Arnold Schwarzenegger: climate change is not science fiction
Terminator star calls global warming a 'battle in the real world' that's bigger than any movie, at the first summit of conscience for the climate in Paris.
Arnold Schwarzenegger has been chosen by the French government to join Nobel prizewinners, philosophers, UN secretary generals, spiritual leaders and theologians to make the moral case for the world to act urgently on climate change.
Talking at the world’s first summit of conscience for the climate on Tuesday – ahead of the crucial UN climate change meeting in the city in December – the Terminator star and former California governor declared the science debate over, saying planetary catastrophe could only be avoided with ethical action:
“I’ve starred in a lot of science fiction movies and, let me tell you something, climate change is not science fiction, this is a battle in the real world, it is impacting us right now.
“I believe the science is in. The debate is over and the time for action is now,” he told an invited audience of intellectuals and spiritual leaders from all faiths. “This is bigger than any movie, this is the challenge of our time. And it is our responsibility to leave this world a better place than we found it, but right now we are failing future generations.”
“This year alone we will dump 40bn tonnes of carbon emissions into our atmosphere. The World Health Organization says that air pollution causes over 7 million premature deaths every year and all over the world we can see flooding, monster storms, droughts and wild-fires that are completely out of control.”
The meeting, called by French president François Hollande ahead of the Parispolitical summit, was intended to put pressure on governments to act by mobilising millions of people to declare publicly that they “cared” for earth.
Former UN secretary general Kofi Annan, chair of the Elders group of former world leaders, echoed a phrase attributed to Soviet premier Nikita Khrushchevtalking about nuclear war in 1979, saying “climate change would leave the living envying the dead”.
“If action is not taken immediately my grandson will live in a world suffering heat waves, severe droughts and floods. Cities like new York and Venice will drown. We are on the brink of catastrophe but the solution to the climate crisis cannot be left to governments alone … People are taking the lead and demanding change. We must not fail them.”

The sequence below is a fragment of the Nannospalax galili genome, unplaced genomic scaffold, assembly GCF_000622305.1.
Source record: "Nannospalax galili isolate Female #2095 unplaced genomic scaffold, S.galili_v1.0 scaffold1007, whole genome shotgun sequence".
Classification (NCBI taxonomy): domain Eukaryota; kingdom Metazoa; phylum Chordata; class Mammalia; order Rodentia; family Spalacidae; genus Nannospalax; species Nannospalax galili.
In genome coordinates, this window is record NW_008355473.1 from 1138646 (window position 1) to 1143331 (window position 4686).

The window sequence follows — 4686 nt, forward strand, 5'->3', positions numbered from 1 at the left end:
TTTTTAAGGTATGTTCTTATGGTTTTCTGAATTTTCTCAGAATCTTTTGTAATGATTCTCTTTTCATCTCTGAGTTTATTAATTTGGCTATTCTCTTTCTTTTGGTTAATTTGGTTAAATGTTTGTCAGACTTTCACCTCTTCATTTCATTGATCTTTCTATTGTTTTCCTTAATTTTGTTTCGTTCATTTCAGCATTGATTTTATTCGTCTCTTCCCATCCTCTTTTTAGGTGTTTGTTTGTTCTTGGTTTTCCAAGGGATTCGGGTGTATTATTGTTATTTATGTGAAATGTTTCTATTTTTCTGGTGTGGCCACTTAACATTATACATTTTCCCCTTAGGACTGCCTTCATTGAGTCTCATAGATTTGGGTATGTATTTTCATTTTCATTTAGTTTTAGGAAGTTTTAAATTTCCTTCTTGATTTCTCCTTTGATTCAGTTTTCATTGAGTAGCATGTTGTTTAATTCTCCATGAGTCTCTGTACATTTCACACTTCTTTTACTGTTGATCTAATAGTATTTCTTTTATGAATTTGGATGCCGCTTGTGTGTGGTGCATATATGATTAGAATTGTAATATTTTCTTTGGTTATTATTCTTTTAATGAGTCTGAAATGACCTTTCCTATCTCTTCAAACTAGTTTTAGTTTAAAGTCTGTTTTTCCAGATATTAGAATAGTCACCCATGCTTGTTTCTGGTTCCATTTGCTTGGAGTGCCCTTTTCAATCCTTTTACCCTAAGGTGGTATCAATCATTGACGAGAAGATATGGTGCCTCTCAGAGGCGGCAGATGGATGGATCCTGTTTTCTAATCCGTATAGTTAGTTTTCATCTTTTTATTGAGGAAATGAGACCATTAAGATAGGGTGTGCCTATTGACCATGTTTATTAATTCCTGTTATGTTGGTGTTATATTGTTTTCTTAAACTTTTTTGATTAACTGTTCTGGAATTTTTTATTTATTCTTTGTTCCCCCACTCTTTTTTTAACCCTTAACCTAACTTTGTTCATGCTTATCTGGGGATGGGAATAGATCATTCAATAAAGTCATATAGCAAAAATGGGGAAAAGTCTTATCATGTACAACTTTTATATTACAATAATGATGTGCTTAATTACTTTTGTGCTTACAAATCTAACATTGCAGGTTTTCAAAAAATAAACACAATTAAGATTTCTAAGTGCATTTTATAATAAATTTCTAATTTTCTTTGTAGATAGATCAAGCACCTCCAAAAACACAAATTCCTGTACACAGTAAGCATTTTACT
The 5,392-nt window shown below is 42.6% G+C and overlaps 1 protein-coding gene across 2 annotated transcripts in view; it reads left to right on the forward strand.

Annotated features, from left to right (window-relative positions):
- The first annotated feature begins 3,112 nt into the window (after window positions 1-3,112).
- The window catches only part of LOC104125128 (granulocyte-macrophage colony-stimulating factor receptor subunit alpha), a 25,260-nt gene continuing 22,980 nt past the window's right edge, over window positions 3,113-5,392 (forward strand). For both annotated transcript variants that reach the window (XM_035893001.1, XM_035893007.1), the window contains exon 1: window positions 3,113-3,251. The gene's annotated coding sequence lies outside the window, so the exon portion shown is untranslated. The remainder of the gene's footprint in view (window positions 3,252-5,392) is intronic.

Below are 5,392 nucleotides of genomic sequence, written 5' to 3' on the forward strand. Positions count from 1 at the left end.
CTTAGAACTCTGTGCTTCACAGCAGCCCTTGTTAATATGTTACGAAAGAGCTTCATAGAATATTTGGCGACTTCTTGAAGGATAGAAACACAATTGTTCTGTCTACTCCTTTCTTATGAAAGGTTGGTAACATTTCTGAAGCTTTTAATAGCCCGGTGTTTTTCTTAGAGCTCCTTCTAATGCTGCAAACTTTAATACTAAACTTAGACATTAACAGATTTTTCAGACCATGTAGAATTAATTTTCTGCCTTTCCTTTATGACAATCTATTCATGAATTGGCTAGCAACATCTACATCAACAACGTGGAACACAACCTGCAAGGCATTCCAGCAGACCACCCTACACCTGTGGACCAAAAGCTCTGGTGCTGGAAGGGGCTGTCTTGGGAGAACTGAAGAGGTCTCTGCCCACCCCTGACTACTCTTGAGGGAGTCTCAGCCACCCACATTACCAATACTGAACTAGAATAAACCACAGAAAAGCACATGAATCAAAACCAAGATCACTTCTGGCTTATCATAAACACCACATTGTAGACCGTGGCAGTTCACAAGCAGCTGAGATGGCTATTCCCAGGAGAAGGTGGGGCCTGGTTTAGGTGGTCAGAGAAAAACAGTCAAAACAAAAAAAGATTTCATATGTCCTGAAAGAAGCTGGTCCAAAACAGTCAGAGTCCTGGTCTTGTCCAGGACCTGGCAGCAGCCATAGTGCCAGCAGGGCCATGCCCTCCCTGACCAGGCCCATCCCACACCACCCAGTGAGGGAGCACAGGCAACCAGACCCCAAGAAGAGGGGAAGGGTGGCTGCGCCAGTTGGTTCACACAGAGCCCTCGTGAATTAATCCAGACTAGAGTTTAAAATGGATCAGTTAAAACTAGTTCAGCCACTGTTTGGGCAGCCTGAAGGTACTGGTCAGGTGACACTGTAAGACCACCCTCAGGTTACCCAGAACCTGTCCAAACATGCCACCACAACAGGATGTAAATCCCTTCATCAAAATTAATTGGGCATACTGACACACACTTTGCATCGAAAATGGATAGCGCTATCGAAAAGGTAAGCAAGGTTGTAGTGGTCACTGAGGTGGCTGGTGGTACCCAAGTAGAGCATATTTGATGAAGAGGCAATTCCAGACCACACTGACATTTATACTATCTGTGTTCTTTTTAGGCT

Irish president Michael Higgins called for moral courage. “Our current malaise is grounded in a cynicism we must confront. We need to confront the cult of the individual and insatiable consumption and replace it with a new thinking. We must reconcile science with ethics.”
Cardinal Peter Turkson, Ghanaian president of the Vatican’s Pontifical council for justice and peace, who helped Pope Francis write the encyclical on human ecology published last month, said that the climate is a common good. “It is a global common meant for all but the costs are being borne by those who have least contributed to it.
“At stake now is the wellbeing of the earth, our common hope. What we need is care. When we care for something it is with passion and commitment of the heart. That’s why Pope Francis called for care of the earth. A sense of passion is needed.”
Muslim theologians, Christians and Hindus said they saw climate change both as an existential threat and as an opportunity for renewal. Sheikh Bentounes, leader of the Sufi brotherhood Alawiya, urged mankind to carry “a hope of a future”.
“The prophet Mohammed called on man to plant and sow seeds. He said ‘Even at the end of times continue to plant and sow.’ We have responsibility to carry this hope to the end. This tiny vessel in infinite space that we call earth is unique.”
Daoists, Confucians, shamans, Jesuits, Bhuddists and others called for politicians to act on behalf of humankind at Paris. Patriarch Bartholomew, leader of 300 million Orthodox Christians, despaired at humanity’s blindness, but quoted writer Fyodor Dostoevsky saying that “beauty would save the earth”.
“Scientists and theologians agree that humanity depends on nature. We must accept the moral imperative for action. Religion must also be involved in the crucial question of climate change”, said Bartholomew.
David Rosen, director of inter-religious affairs at the American Jewish Committee, said: “Climate change takes place where there is unbridled avarice. It is a symptom of the disease and cry for us to respond. It is the opportunity for humans to rediscover the higher values than materialism and indulgence.”
Hindu leader Nandita Krishna, who has restored 50 sacred forests, feared that insatiable greed had gripped everyone on earth and this had led to climate change. “We cannot replicate the environment or create it. Unless we see the divine in creation we will not understand our role and duty as humans,” she said.
Nobel prizewinning economist Mohemed Yunus, founder of the Grameen bank in Bangladesh, said technology could help achieve zero poverty and zero carbon emissions . “[But] technology today is in the hands of the money makers and the war-makers. They are not directing it to solve the problems of the world.”
It was left to 86-year-old Benin writer and politician Albert Teveodjré to represent the views of secular thinkers. “Nature was loaned to us as a place to live. I witness a world of profit at all costs which will ruin the envronment and devastate everything. I am very worried. I think I will leave the world with many worries.”
This article first appeared in the Guardian
edie is part of the Guardian Environment Network